The asteroid that hit the Moon

The asteroid that hit the Moon recently caused quite an uproar amongst scientific communities and sparked curiosity about our solar system. It was the first time that an asteroid had been spotted and confirmed to impact the celestial body, breaking the long belief that asteroids tend to orbit our planet and its neighbors exclusively.

Sometimes astronomical chance has great moments in store for us. That happened, for example, to a Japanese astronomer. His name is Daichi Fujii. He is also the curator of the Hiratsuka City Museum. And he captured a flash that turned out to be from the asteroid that hit the Moon.

The asteroid that impacted the Moon generated a flash.
The asteroid that impacted the Moon generated a flare.

Light atmosphere

The astronomer captured the fall of a meteorite on the surface of the Moon. It caused a brief flash on the Earth’s satellite. Meteorites are heading towards the Earth every day. However, the vast majority of them burn up completely when they enter the atmosphere. But this does not happen in the case of those that hit the lunar surface. Why? Because the Moon has only a very thin exosphere. What does this mean? Meteorites hit the lunar surface much more frequently.

The time of this recent flash was recorded at 20:14 Japan time (11:14 GMT) on February 23. Apparently, the meteorite fell near the crater Ideler L. This is located in the low southern latitudes of the Moon. It is located slightly northwest of the crater Pitiscus, according to Fujii.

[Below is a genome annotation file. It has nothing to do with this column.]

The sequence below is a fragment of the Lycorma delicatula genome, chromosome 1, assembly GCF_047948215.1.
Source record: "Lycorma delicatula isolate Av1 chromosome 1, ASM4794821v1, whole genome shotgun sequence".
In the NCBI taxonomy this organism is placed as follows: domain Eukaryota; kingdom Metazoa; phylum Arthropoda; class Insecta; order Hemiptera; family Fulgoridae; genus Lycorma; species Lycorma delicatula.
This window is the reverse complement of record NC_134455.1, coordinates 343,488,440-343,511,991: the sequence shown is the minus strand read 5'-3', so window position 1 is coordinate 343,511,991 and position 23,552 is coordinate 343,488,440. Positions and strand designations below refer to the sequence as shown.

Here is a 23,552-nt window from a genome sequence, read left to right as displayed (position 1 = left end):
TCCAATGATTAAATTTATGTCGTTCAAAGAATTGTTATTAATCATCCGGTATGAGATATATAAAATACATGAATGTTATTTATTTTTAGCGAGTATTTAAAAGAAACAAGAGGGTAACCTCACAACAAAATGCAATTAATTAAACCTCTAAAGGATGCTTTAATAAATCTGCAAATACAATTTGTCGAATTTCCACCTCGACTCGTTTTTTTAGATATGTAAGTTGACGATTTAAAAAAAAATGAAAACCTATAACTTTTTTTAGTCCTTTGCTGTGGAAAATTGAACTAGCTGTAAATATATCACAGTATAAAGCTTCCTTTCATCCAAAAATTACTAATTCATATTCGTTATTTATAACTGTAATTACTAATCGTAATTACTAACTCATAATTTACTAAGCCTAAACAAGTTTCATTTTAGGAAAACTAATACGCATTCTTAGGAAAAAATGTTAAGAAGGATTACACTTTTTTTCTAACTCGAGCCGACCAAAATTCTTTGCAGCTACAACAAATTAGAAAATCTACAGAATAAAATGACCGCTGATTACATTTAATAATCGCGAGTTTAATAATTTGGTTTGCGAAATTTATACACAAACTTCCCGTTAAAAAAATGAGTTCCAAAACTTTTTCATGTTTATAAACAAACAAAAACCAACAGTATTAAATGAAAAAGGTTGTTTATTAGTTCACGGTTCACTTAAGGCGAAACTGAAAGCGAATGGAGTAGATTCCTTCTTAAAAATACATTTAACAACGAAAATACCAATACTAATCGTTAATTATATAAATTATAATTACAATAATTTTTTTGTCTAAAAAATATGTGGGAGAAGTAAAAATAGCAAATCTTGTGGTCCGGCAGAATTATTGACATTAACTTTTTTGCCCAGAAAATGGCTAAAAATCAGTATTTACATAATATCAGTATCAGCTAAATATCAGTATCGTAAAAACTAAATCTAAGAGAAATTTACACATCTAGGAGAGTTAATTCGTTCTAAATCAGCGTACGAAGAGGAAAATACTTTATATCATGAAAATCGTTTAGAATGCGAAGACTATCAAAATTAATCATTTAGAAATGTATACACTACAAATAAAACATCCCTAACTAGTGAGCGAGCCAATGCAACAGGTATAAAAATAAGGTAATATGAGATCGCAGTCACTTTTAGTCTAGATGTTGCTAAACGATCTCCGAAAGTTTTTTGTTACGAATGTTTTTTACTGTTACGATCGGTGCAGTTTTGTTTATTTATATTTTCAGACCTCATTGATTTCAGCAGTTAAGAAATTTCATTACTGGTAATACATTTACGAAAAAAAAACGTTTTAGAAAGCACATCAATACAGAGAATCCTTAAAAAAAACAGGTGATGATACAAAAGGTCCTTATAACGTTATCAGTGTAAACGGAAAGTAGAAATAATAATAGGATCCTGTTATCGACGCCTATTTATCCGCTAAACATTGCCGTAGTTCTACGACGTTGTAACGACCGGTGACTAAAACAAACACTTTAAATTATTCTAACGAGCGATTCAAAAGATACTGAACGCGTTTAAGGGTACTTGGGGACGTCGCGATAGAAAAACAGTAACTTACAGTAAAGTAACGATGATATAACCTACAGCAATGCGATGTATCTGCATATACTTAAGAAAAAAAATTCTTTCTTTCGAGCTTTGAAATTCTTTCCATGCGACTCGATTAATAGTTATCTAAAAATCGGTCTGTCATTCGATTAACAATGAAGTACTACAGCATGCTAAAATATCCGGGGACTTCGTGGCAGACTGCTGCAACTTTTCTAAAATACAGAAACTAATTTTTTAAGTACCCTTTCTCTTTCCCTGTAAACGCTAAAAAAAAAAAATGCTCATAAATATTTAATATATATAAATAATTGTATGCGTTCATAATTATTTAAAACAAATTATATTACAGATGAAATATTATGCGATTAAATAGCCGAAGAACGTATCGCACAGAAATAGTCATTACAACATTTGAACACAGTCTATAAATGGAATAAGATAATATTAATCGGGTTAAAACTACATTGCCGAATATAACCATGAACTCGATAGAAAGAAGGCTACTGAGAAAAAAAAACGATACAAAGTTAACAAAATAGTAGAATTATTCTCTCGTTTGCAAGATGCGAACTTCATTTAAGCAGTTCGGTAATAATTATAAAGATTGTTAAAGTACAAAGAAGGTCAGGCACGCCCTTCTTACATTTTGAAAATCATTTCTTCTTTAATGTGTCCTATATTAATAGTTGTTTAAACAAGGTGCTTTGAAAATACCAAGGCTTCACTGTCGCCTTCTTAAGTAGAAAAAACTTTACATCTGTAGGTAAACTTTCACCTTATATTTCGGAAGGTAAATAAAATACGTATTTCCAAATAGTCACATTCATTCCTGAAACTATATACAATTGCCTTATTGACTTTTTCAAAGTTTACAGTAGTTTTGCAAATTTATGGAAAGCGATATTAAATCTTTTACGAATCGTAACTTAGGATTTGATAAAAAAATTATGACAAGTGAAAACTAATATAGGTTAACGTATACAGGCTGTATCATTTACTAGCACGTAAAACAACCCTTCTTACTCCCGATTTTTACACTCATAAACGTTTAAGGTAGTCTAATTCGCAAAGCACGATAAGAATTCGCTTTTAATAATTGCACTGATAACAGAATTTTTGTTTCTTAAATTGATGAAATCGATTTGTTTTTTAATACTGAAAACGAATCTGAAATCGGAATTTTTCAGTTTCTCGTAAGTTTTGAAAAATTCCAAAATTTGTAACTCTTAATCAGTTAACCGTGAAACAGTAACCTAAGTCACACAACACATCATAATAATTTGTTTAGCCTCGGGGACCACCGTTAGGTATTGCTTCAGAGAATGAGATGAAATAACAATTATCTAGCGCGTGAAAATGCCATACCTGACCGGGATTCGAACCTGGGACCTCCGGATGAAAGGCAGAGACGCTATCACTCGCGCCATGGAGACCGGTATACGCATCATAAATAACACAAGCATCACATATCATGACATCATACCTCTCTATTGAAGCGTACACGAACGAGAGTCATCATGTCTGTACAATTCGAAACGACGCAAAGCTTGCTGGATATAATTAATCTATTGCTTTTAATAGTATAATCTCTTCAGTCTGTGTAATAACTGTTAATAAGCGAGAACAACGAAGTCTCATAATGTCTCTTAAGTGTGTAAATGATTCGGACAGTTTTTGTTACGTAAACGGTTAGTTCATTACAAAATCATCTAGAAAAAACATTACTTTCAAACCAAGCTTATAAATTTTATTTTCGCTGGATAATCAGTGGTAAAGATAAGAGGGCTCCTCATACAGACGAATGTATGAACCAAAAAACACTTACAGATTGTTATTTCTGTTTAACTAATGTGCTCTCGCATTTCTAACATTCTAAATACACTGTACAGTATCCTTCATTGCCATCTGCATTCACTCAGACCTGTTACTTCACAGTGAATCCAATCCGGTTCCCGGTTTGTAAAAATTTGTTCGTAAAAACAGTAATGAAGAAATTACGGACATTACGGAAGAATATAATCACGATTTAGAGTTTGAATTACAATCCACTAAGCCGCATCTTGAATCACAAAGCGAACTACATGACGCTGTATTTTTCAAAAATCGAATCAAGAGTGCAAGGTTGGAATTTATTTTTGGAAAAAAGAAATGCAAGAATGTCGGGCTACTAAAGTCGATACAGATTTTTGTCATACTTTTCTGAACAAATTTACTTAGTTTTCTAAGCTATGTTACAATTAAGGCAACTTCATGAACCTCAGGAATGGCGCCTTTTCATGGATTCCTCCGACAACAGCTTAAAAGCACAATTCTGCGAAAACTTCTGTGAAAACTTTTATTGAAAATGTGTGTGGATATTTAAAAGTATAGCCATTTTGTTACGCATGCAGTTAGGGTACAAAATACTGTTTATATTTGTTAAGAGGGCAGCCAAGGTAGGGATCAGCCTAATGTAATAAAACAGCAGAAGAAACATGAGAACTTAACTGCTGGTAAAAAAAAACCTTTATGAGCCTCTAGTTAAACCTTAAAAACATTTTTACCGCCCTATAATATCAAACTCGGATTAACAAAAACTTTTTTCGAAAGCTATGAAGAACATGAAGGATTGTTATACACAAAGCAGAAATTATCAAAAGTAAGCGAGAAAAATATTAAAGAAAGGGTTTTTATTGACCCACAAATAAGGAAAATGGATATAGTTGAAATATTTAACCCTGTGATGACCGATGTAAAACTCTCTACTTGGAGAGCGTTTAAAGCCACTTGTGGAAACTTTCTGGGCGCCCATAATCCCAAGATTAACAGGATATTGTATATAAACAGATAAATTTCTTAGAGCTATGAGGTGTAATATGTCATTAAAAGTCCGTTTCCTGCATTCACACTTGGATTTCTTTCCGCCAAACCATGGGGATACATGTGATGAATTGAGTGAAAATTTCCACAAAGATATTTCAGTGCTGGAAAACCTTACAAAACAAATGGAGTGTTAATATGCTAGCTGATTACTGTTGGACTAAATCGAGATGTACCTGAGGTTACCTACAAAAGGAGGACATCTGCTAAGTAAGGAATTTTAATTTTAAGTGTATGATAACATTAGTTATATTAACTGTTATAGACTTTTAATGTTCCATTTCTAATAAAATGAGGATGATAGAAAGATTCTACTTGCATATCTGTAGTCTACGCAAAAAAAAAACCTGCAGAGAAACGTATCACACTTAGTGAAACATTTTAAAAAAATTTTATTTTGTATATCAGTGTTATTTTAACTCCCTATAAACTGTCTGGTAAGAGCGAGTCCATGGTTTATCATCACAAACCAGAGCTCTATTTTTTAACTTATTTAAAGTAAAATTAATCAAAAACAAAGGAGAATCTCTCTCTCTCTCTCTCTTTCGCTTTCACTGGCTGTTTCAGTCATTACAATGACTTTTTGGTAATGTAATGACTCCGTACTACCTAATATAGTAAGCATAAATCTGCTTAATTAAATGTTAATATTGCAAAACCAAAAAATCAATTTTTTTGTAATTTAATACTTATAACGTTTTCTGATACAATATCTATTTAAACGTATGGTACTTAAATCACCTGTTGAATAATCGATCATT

According to the astronomer, the newly formed crater could be about 12 meters in diameter. Soon its formation could be confirmed. It would be done by NASA’s Lunar Reconnaissance Orbiter space probe or the Indian lunar probe Chandrayaan 2.

The moon is full of craters as its atmosphere does not stop them.
The moon is full of craters as its atmosphere does not stop them.

Looking at the Moon

Meteorites fly at an average speed of about 48,000 kilometers per hour. This is equivalent to 13.4 kilometers per second. Their high-speed impact generates intense heat, creates craters, and emits a bright flash of visible light. Collisions with the Moon can be seen from Earth. This, of course, only if the meteorite is large enough. And if it occurs in an area facing the Earth during the lunar night.

In such cases, there may be someone watching just at that instant. As happened with the asteroid that hit the Moon.

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